Data Warehousing and the Web

Business Intelligence
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Every day, e-businesses collect huge amounts of data from their e-commerce Web sites. The raw data alone has little value, so how can an e-business effectively leverage the data from its site? It can identify and collect the information that management needs, consolidate it in a data warehouse, and then analyze it for leveraging opportunities.

The E-commerce Data Pool E-commerce Web sites can collect a wide variety of data:
• Site traffic metrics, including how many visitors view the site during a given time period, what parts of the site they visit, and whether visitors return

• Sales statistics for the various products sold on the site

• Customer profile details, including age and geographic distribution

• Customer buying habits

Like any data collection effort, quantity doesn’t mean quality. The first step is to ensure the site collects the raw data that management wants to analyze. After identifying those requirements, the Web site’s business logic can be designed so the required data is edited and collected each time a customer completes a transaction. It is critical that the Web site contain the necessary business logic so that the raw data for the warehouse is properly collected.

Analyzing the Collected Data

After collecting the required data, management can establish criteria, analytical approaches, and systems to manage, analyze, and leverage it. For example, a simple analysis may show the majority of customers who buy a particular product are male and are in the 20- to 30- year age group. With this information, management can target its efforts toward that particular customer segment and increase product sales.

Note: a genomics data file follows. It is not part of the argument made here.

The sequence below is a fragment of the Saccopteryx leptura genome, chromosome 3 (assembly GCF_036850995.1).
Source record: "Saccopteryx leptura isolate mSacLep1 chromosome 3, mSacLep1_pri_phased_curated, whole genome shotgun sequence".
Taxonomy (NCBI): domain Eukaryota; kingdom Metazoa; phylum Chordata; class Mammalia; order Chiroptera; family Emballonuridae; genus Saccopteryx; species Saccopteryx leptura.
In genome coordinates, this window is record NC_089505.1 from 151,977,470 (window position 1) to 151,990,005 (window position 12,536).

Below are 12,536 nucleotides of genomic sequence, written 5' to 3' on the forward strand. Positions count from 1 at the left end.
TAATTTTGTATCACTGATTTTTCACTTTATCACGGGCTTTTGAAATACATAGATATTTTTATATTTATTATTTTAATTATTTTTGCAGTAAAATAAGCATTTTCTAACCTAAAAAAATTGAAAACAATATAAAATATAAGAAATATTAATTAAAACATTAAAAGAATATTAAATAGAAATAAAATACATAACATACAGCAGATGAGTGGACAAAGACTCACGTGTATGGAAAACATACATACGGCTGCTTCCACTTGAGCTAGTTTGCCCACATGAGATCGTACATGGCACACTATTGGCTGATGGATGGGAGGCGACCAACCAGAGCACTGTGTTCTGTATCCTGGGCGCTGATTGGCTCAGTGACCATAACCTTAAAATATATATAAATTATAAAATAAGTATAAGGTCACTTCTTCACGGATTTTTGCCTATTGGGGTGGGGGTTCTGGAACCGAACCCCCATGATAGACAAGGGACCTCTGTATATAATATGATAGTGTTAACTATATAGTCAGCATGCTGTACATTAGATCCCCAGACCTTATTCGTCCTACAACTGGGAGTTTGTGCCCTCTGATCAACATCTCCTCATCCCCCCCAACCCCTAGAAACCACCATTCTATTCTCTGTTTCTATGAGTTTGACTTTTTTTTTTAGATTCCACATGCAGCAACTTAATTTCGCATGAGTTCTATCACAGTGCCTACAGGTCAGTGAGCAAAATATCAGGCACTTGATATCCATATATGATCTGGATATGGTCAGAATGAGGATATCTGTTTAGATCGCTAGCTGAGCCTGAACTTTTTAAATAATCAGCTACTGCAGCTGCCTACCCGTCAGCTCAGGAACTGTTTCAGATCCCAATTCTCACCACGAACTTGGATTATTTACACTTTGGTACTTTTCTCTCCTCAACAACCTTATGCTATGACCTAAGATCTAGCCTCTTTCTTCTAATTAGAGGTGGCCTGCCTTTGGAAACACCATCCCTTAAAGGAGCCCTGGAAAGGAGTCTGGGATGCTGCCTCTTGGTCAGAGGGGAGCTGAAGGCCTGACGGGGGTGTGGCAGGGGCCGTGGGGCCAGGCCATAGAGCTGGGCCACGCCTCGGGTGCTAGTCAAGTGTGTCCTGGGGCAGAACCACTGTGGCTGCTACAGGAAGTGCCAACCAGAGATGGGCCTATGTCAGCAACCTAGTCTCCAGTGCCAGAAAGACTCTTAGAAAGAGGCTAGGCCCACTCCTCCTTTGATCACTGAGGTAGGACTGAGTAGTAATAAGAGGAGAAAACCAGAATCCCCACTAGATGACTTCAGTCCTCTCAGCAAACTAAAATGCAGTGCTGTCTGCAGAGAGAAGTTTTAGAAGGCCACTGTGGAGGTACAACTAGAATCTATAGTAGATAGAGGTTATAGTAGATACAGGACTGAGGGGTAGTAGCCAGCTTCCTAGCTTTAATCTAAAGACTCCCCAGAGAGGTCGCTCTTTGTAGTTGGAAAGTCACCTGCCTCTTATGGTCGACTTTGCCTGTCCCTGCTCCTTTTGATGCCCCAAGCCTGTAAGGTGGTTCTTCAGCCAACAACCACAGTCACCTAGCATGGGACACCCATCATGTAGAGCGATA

Various techniques exist for analyzing the data collected in the warehouse. Often, user requirements dictate the proper analysis technique. SQL can be used to examine the data, and raw statistical information can be compiled. This classic technique is best for the study of detailed customer transactions.

Another approach is multidimensional analysis, commonly referred to as online analytical processing (OLAP). Using multidimensional analysis, users can perform their own custom analyses and view data from various perspectives. Multidimensional analysis tools permit users to drill down to a detailed data level from a more summarized level and vice versa. There are a number of OLAP products for multi-dimensional analysis.

Another technique is data mining. Data mining algorithms can be applied to find patterns hidden in the data. The problem with applying data-mining algorithms is if the data is not accurate, the results will not be accurate.

Simplifying and Improving the Analysis

A data warehouse allows an e-business to consolidate its Web site data with data collected from other stores, including OLTP databases and external data sources. This combined data can undergo transformation, cleansing, and enhancement before it is stored in the data warehouse. The data warehouse then becomes the primary source for analysis of all company data.

The consolidation offered by the data warehouse facilitates the analysis and leveraging of the data from a common pool. Any of these techniques can be used to conduct analysis in the data warehouse.

The Future

Data warehouses can simplify the process of consolidating, analyzing, and leveraging a growing pool of company information, and good data warehousing systems are a strategic asset for successful e-businesses.